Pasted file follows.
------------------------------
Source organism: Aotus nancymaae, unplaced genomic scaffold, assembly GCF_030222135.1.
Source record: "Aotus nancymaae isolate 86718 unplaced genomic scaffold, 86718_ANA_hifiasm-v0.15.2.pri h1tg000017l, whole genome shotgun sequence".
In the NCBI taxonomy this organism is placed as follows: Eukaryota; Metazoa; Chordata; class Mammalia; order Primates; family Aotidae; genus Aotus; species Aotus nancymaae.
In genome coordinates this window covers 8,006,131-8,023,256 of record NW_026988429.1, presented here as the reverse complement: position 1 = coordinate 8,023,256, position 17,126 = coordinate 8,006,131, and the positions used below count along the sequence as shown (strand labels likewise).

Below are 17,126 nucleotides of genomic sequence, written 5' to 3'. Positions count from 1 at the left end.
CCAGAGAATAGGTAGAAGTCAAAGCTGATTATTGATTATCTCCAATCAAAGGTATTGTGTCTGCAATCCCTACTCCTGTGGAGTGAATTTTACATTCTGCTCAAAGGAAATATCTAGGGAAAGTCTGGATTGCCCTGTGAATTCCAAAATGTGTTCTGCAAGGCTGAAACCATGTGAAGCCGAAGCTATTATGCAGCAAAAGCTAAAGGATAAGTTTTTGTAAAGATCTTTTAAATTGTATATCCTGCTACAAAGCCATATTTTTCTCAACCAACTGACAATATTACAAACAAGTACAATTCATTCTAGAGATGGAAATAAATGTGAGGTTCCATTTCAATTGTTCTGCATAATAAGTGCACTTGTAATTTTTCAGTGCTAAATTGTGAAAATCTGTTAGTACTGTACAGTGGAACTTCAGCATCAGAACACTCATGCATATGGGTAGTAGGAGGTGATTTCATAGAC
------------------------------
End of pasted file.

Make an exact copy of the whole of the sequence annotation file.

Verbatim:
Source organism: Aotus nancymaae, unplaced genomic scaffold, assembly GCF_030222135.1.
Source record: "Aotus nancymaae isolate 86718 unplaced genomic scaffold, 86718_ANA_hifiasm-v0.15.2.pri h1tg000017l, whole genome shotgun sequence".
In the NCBI taxonomy this organism is placed as follows: Eukaryota; Metazoa; Chordata; class Mammalia; order Primates; family Aotidae; genus Aotus; species Aotus nancymaae.
In genome coordinates this window covers 8,006,131-8,023,256 of record NW_026988429.1, presented here as the reverse complement: position 1 = coordinate 8,023,256, position 17,126 = coordinate 8,006,131, and the positions used below count along the sequence as shown (strand labels likewise).

Below are 17,126 nucleotides of genomic sequence, written 5' to 3'. Positions count from 1 at the left end.
CCAGAGAATAGGTAGAAGTCAAAGCTGATTATTGATTATCTCCAATCAAAGGTATTGTGTCTGCAATCCCTACTCCTGTGGAGTGAATTTTACATTCTGCTCAAAGGAAATATCTAGGGAAAGTCTGGATTGCCCTGTGAATTCCAAAATGTGTTCTGCAAGGCTGAAACCATGTGAAGCCGAAGCTATTATGCAGCAAAAGCTAAAGGATAAGTTTTTGTAAAGATCTTTTAAATTGTATATCCTGCTACAAAGCCATATTTTTCTCAACCAACTGACAATATTACAAACAAGTACAATTCATTCTAGAGATGGAAATAAATGTGAGGTTCCATTTCAATTGTTCTGCATAATAAGTGCACTTGTAATTTTTCAGTGCTAAATTGTGAAAATCTGTTAGTACTGTACAGTGGAACTTCAGCATCAGAACACTCATGCATATGGGTAGTAGGAGGTGATTTCATAGAC